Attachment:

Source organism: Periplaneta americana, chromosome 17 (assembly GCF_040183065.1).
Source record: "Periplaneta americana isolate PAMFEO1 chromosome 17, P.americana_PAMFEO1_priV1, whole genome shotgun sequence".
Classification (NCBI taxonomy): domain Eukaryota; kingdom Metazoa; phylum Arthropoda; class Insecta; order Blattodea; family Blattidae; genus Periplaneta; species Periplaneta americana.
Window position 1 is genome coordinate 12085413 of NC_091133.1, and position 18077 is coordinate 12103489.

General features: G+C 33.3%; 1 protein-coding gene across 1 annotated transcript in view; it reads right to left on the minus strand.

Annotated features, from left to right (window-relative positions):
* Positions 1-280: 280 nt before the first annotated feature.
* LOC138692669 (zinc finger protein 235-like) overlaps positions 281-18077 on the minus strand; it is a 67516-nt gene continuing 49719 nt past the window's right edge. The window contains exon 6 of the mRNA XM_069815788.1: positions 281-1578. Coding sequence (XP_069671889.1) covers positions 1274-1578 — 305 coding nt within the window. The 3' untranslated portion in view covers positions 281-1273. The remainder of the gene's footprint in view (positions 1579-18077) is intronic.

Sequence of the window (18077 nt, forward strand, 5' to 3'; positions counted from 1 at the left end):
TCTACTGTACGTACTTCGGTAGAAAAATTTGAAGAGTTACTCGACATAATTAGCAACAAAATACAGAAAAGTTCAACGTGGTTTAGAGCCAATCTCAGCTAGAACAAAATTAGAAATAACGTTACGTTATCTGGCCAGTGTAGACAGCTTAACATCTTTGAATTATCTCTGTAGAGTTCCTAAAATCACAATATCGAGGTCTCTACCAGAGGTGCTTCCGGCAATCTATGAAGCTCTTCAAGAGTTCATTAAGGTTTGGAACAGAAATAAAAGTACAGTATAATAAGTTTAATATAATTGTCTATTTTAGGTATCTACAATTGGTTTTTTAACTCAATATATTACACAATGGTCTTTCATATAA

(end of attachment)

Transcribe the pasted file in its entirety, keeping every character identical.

Source organism: Periplaneta americana, chromosome 17 (assembly GCF_040183065.1).
Source record: "Periplaneta americana isolate PAMFEO1 chromosome 17, P.americana_PAMFEO1_priV1, whole genome shotgun sequence".
Classification (NCBI taxonomy): domain Eukaryota; kingdom Metazoa; phylum Arthropoda; class Insecta; order Blattodea; family Blattidae; genus Periplaneta; species Periplaneta americana.
Window position 1 is genome coordinate 12085413 of NC_091133.1, and position 18077 is coordinate 12103489.

General features: G+C 33.3%; 1 protein-coding gene across 1 annotated transcript in view; it reads right to left on the minus strand.

Annotated features, from left to right (window-relative positions):
* Positions 1-280: 280 nt before the first annotated feature.
* LOC138692669 (zinc finger protein 235-like) overlaps positions 281-18077 on the minus strand; it is a 67516-nt gene continuing 49719 nt past the window's right edge. The window contains exon 6 of the mRNA XM_069815788.1: positions 281-1578. Coding sequence (XP_069671889.1) covers positions 1274-1578 — 305 coding nt within the window. The 3' untranslated portion in view covers positions 281-1273. The remainder of the gene's footprint in view (positions 1579-18077) is intronic.

Sequence of the window (18077 nt, forward strand, 5' to 3'; positions counted from 1 at the left end):
TCTACTGTACGTACTTCGGTAGAAAAATTTGAAGAGTTACTCGACATAATTAGCAACAAAATACAGAAAAGTTCAACGTGGTTTAGAGCCAATCTCAGCTAGAACAAAATTAGAAATAACGTTACGTTATCTGGCCAGTGTAGACAGCTTAACATCTTTGAATTATCTCTGTAGAGTTCCTAAAATCACAATATCGAGGTCTCTACCAGAGGTGCTTCCGGCAATCTATGAAGCTCTTCAAGAGTTCATTAAGGTTTGGAACAGAAATAAAAGTACAGTATAATAAGTTTAATATAATTGTCTATTTTAGGTATCTACAATTGGTTTTTTAACTCAATATATTACACAATGGTCTTTCATATAA